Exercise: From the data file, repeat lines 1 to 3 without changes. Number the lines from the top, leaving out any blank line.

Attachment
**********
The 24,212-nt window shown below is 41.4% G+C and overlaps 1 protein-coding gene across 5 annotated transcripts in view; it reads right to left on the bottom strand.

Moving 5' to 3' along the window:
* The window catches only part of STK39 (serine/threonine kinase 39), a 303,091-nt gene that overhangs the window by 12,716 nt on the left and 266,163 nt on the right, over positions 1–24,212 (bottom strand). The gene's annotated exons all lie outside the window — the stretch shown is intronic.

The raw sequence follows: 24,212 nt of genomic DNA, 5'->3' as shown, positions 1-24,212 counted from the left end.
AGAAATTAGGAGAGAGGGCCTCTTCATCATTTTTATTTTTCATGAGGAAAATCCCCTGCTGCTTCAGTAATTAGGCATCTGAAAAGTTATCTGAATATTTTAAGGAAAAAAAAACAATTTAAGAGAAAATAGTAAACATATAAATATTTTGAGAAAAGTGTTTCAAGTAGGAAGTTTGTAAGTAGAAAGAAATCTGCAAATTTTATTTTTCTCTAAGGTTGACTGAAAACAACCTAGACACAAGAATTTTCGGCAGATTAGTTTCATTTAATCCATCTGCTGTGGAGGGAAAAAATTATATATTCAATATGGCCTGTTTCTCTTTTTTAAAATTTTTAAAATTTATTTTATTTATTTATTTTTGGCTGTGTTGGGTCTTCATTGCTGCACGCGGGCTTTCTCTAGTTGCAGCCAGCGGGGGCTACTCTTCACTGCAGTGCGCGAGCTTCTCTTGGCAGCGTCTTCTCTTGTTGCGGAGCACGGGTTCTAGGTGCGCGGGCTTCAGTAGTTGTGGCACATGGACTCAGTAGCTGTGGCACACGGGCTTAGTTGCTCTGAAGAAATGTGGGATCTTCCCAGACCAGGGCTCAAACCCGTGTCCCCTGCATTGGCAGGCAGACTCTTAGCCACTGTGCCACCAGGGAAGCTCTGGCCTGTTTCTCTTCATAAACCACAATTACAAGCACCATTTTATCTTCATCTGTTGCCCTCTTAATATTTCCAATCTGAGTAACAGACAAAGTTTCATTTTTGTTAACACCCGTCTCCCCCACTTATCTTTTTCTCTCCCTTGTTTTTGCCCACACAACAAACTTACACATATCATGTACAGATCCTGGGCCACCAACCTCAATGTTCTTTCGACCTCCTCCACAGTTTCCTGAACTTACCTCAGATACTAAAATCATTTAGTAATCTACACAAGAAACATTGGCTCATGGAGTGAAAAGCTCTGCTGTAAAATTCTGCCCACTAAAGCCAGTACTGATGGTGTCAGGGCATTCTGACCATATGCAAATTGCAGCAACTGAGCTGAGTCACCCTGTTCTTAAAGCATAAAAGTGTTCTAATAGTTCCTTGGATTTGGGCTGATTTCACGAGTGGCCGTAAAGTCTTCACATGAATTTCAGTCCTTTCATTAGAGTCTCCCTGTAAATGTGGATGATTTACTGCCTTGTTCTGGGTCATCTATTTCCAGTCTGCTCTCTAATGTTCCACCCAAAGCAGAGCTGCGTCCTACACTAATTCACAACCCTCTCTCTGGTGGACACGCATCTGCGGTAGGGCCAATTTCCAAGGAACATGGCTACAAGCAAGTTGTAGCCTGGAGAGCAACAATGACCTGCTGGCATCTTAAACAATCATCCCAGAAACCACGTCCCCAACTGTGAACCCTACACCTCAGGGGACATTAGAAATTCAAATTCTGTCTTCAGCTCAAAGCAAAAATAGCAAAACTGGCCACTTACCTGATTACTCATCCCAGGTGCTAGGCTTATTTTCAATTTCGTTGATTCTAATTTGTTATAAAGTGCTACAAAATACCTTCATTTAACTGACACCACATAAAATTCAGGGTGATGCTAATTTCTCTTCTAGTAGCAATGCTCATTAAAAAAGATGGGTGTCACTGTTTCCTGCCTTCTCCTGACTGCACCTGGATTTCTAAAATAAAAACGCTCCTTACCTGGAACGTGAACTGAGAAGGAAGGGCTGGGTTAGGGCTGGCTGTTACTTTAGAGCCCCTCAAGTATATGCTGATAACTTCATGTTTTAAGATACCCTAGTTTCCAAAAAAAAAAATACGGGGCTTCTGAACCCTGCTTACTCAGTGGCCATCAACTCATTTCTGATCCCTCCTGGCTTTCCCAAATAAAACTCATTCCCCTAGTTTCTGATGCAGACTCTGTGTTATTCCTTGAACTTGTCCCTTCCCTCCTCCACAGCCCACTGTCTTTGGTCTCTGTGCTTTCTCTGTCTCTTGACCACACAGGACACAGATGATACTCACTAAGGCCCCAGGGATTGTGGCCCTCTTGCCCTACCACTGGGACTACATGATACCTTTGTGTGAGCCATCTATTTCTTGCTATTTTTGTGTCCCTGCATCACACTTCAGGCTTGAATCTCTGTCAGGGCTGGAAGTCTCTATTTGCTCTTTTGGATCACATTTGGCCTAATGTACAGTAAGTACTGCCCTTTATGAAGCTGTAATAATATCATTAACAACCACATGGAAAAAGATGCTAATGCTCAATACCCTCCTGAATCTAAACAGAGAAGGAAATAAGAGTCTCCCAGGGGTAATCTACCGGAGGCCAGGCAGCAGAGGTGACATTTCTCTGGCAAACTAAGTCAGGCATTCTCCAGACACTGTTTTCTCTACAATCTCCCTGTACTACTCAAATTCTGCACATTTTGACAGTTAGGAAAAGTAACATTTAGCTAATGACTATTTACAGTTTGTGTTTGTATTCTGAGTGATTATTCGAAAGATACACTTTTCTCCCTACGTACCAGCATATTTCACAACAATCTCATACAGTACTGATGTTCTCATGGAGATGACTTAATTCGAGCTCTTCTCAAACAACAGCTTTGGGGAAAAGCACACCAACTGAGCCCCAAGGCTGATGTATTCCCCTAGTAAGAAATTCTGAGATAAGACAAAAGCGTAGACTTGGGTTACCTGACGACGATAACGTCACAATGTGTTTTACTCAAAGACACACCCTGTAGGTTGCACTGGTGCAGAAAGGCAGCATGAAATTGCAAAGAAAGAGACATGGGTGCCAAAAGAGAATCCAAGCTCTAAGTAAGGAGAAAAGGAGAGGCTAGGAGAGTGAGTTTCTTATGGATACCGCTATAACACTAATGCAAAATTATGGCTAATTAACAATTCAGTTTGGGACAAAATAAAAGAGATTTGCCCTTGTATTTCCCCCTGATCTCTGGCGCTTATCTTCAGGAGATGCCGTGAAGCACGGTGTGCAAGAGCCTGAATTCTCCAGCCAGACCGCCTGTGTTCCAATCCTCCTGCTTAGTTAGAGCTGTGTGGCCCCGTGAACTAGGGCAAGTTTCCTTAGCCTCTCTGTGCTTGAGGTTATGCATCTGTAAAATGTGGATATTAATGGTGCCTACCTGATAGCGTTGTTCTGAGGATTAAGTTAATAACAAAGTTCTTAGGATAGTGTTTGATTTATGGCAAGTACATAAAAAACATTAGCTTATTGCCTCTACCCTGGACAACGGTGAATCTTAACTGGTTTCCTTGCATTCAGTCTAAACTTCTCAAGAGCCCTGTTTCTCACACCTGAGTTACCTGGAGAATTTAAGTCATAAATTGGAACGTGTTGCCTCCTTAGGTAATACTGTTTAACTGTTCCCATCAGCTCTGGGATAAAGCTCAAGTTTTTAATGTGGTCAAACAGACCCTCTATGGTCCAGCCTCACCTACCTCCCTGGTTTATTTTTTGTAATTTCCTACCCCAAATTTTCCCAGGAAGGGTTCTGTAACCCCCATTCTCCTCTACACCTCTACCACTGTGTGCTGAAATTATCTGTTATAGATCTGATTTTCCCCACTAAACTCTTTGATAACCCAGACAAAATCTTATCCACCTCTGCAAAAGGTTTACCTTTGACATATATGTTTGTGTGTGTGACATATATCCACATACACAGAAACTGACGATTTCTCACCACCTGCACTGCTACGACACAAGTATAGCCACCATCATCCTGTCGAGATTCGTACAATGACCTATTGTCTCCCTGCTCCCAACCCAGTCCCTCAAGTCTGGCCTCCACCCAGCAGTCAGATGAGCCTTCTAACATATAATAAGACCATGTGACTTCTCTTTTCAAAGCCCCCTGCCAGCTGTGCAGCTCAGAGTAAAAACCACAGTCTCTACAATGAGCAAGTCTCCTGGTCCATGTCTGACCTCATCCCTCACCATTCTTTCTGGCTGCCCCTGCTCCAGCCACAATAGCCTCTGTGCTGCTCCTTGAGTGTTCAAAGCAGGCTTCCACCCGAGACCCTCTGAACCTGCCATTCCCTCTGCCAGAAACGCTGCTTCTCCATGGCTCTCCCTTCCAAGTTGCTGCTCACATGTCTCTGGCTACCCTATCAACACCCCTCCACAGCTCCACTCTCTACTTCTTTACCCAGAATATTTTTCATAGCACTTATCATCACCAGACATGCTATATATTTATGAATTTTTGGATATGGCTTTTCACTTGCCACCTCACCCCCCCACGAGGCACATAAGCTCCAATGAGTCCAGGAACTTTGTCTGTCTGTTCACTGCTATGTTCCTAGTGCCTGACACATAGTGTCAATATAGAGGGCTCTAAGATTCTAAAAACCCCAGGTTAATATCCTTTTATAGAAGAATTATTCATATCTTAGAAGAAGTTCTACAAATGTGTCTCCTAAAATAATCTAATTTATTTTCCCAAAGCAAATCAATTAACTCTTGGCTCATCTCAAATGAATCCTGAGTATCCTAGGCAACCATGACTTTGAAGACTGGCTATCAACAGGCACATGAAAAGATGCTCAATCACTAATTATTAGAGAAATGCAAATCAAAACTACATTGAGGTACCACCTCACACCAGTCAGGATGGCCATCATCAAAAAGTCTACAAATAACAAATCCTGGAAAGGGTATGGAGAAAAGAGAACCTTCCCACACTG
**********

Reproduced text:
The 24,212-nt window shown below is 41.4% G+C and overlaps 1 protein-coding gene across 5 annotated transcripts in view; it reads right to left on the bottom strand.

Moving 5' to 3' along the window:
* The window catches only part of STK39 (serine/threonine kinase 39), a 303,091-nt gene that overhangs the window by 12,716 nt on the left and 266,163 nt on the right, over positions 1–24,212 (bottom strand). The gene's annotated exons all lie outside the window — the stretch shown is intronic.